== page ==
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December 2014
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The Holidays MOB-Style

The Annunciation by Caravaggio

Christmas has many meanings – as cherished as they are personal. Conductor Paul Agnew appeals to the greater community in Music of the Baroque’s holiday special with a theme that anyone can relate to: a mother and the birth of a child.

The Annunciation is explored through the poignant body of works created during the Middle Ages and the Renaissance. Through a booming brass

Lyric’s Anna Bolena

Sandra Radvanovsky will star as Anne Boleyn

“Divorced, Beheaded, Died,
Divorced, Beheaded, Survived”

– It was the fate of six women, one after another, to produce heirs for Henry VIII. On the chopping block were not only women’s heads, but a royal dynasty, the sanctity of the Church, and the unity of a people. With such enormous forces at work, history often overlooks the intimate spaces from which they explode

Teatro Regio at the Harris and on WFMT

Teatro Regio in Turin, Italy

Producing opera is a 400 year old occupation for Italians. They’ve exported the scores of Verdi, Puccini, and Rossini to theaters worldwide, not to mention performers like Pavarotti and Toscanini. They’ve erected sumptuous opera houses; and in spite of their tendency to burn down

Director Mike Nichols and WFMT

Award-winning director and writer Mike Nichols

Today the world is remembering the life and work of writer and director Mike Nichols, who died suddenly on Wednesday at the age of 83. In a career that spanned over six decades, he won nine Tony Awards and an Academy Award for Best Director for the 1967 blockbuster “The Graduate.” Around the offices of WFMT, Mike Nichols is remembered for being among the pioneering forces in the early days of this radio station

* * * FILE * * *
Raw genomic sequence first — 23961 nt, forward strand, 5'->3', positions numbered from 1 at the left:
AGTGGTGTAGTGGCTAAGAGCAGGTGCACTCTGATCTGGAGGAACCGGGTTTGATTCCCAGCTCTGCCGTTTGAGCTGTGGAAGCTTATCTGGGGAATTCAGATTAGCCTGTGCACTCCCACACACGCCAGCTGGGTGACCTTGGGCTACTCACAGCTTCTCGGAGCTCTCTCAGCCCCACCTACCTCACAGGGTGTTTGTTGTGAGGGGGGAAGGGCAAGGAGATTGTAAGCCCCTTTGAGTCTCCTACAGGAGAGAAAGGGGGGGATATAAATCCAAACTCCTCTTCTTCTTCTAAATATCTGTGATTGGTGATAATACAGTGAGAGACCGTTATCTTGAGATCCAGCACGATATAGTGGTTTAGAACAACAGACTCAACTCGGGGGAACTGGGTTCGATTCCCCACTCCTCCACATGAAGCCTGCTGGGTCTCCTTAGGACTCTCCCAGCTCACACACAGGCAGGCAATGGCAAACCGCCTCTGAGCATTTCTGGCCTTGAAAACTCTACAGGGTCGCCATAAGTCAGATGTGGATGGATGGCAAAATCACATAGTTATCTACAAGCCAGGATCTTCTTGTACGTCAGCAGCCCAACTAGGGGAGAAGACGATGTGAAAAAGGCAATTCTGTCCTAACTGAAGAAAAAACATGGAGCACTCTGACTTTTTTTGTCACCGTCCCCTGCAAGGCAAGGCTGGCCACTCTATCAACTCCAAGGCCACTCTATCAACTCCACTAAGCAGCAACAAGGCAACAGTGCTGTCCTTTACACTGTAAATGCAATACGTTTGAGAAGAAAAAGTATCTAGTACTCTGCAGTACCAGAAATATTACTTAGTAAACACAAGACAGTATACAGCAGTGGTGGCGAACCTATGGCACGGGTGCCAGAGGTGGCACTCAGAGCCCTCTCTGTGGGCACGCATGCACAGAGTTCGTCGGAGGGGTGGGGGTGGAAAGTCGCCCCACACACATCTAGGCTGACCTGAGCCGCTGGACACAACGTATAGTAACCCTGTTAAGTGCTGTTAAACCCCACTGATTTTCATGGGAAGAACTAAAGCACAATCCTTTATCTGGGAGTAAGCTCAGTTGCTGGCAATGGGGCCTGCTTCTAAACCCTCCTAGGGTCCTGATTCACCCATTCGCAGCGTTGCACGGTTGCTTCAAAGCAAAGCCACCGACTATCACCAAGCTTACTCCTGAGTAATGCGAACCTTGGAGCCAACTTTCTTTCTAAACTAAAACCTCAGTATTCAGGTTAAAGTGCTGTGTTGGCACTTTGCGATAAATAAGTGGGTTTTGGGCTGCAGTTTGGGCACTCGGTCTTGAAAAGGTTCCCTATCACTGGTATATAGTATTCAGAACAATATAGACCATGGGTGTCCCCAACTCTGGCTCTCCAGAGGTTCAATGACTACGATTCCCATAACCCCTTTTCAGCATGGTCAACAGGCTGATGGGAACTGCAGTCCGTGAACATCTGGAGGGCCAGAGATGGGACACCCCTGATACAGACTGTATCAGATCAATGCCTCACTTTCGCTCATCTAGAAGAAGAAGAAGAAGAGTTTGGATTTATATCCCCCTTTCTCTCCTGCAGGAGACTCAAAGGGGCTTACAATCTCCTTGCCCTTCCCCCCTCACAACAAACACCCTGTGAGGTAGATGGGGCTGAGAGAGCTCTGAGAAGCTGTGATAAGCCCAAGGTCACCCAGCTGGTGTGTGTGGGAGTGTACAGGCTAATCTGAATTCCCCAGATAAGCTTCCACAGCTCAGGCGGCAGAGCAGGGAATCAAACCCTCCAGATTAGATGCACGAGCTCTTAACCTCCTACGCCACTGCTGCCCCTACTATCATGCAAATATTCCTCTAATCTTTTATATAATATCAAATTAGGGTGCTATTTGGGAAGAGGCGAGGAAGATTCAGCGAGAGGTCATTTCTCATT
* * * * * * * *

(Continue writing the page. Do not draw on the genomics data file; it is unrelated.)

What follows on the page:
Lyric Opera Timeline: the First 60 Years

The interior of Chicago's Civic Opera House

In 1952, a student singer named Carol Fox got to chatting with her vocal coach, Nicola Rescigno, and insurance man Lawrence Kelly about ways to sustain an opera company in Chicago – a series of previous attempts had ended in bankruptcy. They agreed, if they were to attempt such a venture, they would need to marshal community support – and what better way to recruit supporters than to show them an opera? In February 1954

WFMT’s Lyric Opera Weekend

Stars gather at the Civic Opera House to celebrate Lyric's 60th in an unforgettable concert

In February of 1954, Lyric Opera founders Carol Fox, Nicola Rescigno, and Lawrence Kelly launched the first production, hoping it would inspire opera lovers to step forward and offer financial and community support for an opera company in Chicago – it did. Rescigno conducted two performances of Mozart’s Don Giovanni with Nicola Rossi-Lemeni as the Don, and Eleanor Steber

Chicago’s Incubator for Opera Singers

Ryan Opera Center bass-baritone Richard Ollarsaba as "Don Giovanni"

Richard Ollarsaba, who was the “cover” for Don Giovanni star Mariusz Kwiecien, got the call at 10:00 am: “Mr. Kwiecien will not be able to sing today. You’re on.” He had four hours until curtain.

“The instant I got the call, adrenaline shot through my system, but after the initial shock I immediately went into work mode and the only thing I could tell myself was ‘Just do your job’

Live from WFMT is Back with Dvorak Concerto

Drostan Hall

Monday nights have long been a showcase for local talent and beyond with a weekly broadcast of live music and conversation on WFMT. After a summer series of broadcasts from the Ravinia Festival, Live from WFMT kicks off a new season on Monday with a broadcast from Nichols Concert Hall at the Music Institute of Chicago. Monday’s show presents the ensemble Camerata Chicago with soloist Joshua Roman

Emerging from “Cultural Black-out”

Evacuating the paintings of London's National Gallery

Imagine the walls of the National Gallery stripped bare, a city of 8.6 million people shrouded in darkness; theaters, cinemas, museums – all shuttered. As England entered the Second World War, authorities quickly took measures to remove cultural assets, while reducing the potential for civilian casualties by strictly enforcing black-outs and quashing the city’s night life

Chicago Chamber Musicians Ensemble Live

Brass

Longtime principals of the Chicago Chamber Musicians continue the first Monday tradition of giving free lunchtime concerts at the Chicago Cultural Center. Trumpeters Charles Geyer and Barbara Butler will sit down with french horn player Gail Williams to play the bookends of the brass repertoire: arrangements of Renaissance and early Baroque pieces